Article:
While it was no sports car, the Fusion's European-tuned MacPherson strut front and multilink rear suspension with stabilizers at each end made easy work of the canyons. Probing the limits, we pushed pretty hard on very familiar roads and could barely get the tires to protest. The lightweight 1.6-litre buried in the nose helps to keep the curb weight low (it is listed at 3,333 pounds) and the sedan felt eager and agile from behind the wheel. The electric steering felt good and the brakes predictable. It didn't take long to realize that we could easily live with this configuration, especially after taking a look at the Ford's fuel economy estimates of 9.4L/100km (25 mpg) city, 6.4L/100km (37 mpg) highway and 8.1L/100km (29 mpg) combined, but those numbers become 10.2L/10km (23 mpg) city, 6.5L/100km (36 mpg) highway and 8.4L/100km (28 mpg) combined when mated to the 6AT. It is interesting to note that for those seeking even greater fuel economy, the automaker offers an optional start-stop system bundled with some aerodynamic aids with the 1.6-litre 6AT model, the first application of the fuel-saving technology in a Ford equipped with an automatic-transmission. It is good for another couple miles per gallon, but unfortunately is not available on the 6MT variant.
Next we jumped behind the wheel of a Fusion Platinum with the 2.0-litre engine and 6AT. With upscale leather upholstery and nearly every option (it lacked the radar-based cruise control). There was unquestionably more power going to the front wheels and more attractive exhaust tips under the rear fascia, but it also felt as if it had a lot more mass up front to deal with. We played with the standard paddle shifters, but they didn't heighten the driving experience or seem to make quicker work of acceleration. The heavier sedan was plenty stable (we estimate a curb weight of about 3,550 pounds) but it also felt noticeably less nimble in the corners. Fuel economy expectedly drops with the more powerful engine and slushbox. Ford estimates 10.7L/100km (22 mpg) city, 7.6L/100km (31 mpg) highway and 9.4L/100km (25 mpg) combined. While the turbocharged 2.0-litre easily replaces last year's six-cylinder option, after two hours behind the wheel we weren't entirely convinced that it was the better engine – the hard-working yet diminutive and efficient 1.6-litre is pretty darn good.
The hard-working yet diminutive and efficient 1.6-litre is pretty darn good.
Both Fusion models are excellent highway cruisers, and not just because they ride well or squeeze bladder-busting miles from each gallon of fuel. The sleek styling cheats the wind with a .27 drag coefficient (a 10-per cent improvement over last year's model) and the twin exterior mirrors have been moved to lessen turbulence. The result is a nearly silent passenger compartment at speed; the only noise that permeates the cabin is the familiar buzz of a four-cylinder engine coming through the firewall under heavy acceleration (there is no exhaust note audible from the cabin). Tire noise has also been kept in check, meaning all passenger conversations can be comfortably kept at low living room levels.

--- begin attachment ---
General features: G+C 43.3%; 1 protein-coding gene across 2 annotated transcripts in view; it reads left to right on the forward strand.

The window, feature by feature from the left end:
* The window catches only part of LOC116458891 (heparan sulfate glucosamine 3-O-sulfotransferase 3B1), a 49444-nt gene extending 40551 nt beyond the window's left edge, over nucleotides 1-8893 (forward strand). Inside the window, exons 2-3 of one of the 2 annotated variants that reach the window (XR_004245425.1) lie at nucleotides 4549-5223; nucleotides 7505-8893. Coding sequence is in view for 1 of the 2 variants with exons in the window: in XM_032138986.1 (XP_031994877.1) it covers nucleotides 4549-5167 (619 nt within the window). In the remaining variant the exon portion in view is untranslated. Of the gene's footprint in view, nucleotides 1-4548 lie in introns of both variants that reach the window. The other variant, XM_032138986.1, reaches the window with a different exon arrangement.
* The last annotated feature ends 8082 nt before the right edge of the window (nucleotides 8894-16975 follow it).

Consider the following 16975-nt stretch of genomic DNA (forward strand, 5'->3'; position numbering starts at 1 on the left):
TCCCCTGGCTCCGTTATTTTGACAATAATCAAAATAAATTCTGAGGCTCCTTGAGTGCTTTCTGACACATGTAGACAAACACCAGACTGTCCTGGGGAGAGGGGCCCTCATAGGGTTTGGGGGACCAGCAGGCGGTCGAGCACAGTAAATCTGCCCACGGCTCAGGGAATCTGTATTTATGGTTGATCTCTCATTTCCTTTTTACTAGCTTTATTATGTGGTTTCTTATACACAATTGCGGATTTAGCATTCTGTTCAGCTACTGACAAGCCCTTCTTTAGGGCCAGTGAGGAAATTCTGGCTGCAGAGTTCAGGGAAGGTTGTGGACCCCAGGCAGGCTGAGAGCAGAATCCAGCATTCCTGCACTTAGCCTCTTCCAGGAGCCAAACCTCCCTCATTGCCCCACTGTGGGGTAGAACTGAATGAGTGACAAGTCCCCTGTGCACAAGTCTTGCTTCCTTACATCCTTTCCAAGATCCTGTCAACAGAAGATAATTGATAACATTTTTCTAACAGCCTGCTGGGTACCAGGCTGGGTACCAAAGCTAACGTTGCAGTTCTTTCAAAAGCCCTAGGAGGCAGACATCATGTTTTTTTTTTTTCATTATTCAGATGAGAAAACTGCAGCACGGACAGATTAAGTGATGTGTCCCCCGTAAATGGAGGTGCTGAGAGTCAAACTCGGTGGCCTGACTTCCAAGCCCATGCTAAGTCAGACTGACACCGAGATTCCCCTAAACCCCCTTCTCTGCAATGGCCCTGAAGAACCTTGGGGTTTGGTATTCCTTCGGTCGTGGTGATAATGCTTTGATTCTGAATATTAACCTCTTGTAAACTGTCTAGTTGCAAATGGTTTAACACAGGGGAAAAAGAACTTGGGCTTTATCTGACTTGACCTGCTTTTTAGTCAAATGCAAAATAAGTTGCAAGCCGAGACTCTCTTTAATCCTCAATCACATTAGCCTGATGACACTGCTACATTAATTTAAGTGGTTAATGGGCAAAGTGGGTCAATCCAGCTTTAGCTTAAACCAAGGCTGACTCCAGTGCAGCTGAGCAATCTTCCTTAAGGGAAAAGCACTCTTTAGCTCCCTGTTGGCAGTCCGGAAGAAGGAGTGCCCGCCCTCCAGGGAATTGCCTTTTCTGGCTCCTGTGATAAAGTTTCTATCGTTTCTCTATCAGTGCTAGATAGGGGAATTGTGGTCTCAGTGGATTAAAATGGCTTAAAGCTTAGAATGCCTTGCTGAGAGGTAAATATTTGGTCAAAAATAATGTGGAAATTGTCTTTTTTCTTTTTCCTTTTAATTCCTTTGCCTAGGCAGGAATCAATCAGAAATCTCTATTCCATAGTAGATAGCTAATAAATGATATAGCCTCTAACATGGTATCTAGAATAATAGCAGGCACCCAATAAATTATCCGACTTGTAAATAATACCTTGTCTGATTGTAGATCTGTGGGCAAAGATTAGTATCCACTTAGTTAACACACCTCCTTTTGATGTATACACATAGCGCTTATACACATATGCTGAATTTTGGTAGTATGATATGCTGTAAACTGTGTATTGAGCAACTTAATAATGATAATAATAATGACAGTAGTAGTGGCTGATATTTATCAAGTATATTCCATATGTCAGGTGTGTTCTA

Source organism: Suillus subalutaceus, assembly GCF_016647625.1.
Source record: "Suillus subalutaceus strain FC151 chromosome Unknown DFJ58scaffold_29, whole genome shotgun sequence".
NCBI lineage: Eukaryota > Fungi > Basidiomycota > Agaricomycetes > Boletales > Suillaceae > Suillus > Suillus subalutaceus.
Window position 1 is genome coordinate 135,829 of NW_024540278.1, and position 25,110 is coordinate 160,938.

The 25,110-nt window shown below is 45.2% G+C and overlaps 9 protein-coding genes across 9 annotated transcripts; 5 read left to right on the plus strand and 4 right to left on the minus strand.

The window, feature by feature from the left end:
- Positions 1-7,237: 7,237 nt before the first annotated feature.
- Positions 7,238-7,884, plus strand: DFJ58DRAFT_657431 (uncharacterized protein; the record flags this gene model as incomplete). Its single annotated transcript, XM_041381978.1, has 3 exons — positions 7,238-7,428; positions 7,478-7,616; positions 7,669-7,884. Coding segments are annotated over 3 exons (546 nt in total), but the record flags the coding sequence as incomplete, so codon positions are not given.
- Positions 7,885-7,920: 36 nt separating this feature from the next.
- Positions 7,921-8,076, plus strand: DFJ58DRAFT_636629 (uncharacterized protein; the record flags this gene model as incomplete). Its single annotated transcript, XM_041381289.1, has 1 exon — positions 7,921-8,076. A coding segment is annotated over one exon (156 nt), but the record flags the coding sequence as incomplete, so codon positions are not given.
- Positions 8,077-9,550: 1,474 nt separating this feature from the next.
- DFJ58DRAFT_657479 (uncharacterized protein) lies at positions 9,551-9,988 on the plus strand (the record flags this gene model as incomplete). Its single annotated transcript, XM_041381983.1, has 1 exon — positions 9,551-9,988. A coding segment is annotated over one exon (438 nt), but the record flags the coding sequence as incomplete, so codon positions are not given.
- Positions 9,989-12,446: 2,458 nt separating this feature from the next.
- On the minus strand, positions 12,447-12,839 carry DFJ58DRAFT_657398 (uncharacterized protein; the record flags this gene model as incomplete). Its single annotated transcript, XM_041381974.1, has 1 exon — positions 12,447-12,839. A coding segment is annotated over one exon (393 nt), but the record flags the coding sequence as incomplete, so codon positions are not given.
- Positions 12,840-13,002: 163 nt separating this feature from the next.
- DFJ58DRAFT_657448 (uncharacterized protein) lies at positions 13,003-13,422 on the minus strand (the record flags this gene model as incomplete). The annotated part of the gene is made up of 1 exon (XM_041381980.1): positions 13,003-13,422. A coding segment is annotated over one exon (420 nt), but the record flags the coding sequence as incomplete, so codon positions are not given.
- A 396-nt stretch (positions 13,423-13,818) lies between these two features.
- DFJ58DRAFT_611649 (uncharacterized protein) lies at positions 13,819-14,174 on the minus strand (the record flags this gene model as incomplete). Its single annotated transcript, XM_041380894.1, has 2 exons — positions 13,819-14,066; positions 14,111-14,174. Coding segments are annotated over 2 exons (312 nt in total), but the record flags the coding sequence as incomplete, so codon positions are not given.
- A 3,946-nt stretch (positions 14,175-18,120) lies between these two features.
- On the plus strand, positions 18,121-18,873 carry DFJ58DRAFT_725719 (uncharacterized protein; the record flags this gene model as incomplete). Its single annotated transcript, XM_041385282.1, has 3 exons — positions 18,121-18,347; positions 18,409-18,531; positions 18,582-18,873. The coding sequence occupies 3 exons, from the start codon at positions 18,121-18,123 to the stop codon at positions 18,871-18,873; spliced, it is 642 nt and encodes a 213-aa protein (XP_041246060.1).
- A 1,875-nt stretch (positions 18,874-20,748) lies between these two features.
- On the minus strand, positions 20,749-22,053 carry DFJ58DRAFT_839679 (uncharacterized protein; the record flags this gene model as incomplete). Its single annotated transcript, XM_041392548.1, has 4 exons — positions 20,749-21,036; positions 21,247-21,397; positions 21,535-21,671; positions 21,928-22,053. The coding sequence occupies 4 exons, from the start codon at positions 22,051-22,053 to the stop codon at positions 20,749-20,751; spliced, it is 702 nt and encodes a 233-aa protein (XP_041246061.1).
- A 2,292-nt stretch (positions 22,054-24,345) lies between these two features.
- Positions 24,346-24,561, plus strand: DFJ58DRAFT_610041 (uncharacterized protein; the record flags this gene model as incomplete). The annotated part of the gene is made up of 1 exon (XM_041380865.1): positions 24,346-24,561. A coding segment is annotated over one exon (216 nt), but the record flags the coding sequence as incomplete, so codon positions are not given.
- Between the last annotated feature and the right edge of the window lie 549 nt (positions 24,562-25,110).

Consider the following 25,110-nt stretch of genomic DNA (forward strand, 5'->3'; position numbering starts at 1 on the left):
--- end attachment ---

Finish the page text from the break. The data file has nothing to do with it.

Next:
Back at the hotel, we mulled over the segment and tried to figure out exactly where the all-new 2013 Ford Fusion fit in its particular universe. More specifically, how does it compare to the Toyota Camry, Honda Accord, Nissan Altima, Chevrolet Malibu, Subaru Legacy, Mazda6, Hyundai Sonata and Kia Optima? Even though we have spent countless hours in each of these vehicles, it became nearly impossible to stack rank the segment without physically comparing each in similar trim with equivalent powertrains – something we had no access to.
Ford has completely side-stepped the pack with a five-passenger sedan that is both really exciting to look at and genuinely fun to drive.
But we did come to a conclusion, mostly after reminding ourselves that the mid-size family sedan segment has largely been bland and boring for decades ("styling" to many of these automakers has meant nothing more than rearranging the lights on the fascia and "sport packages" are chock full of useless cosmetic goodies). We are pointing out the obvious when we say that most of the sedans in this segment have evolved into dull five-passenger appliances.
Ford's solution, while not particularly pioneering in any one particular area, arrives as a welcome surprise. Instead of just pushing the bar up in anticipation of the competition's next move, it has completely side-stepped the pack with a five-passenger sedan that is both really exciting to look at and genuinely fun to drive. The all-new 2013 Fusion possesses authentic European dynamics, class-leading technological innovation and mold-breaking stylish flair. Last year's Fusion was plenty good, but its all-new successor appears bold enough to chart its own course out of a traditionally lifeless category.\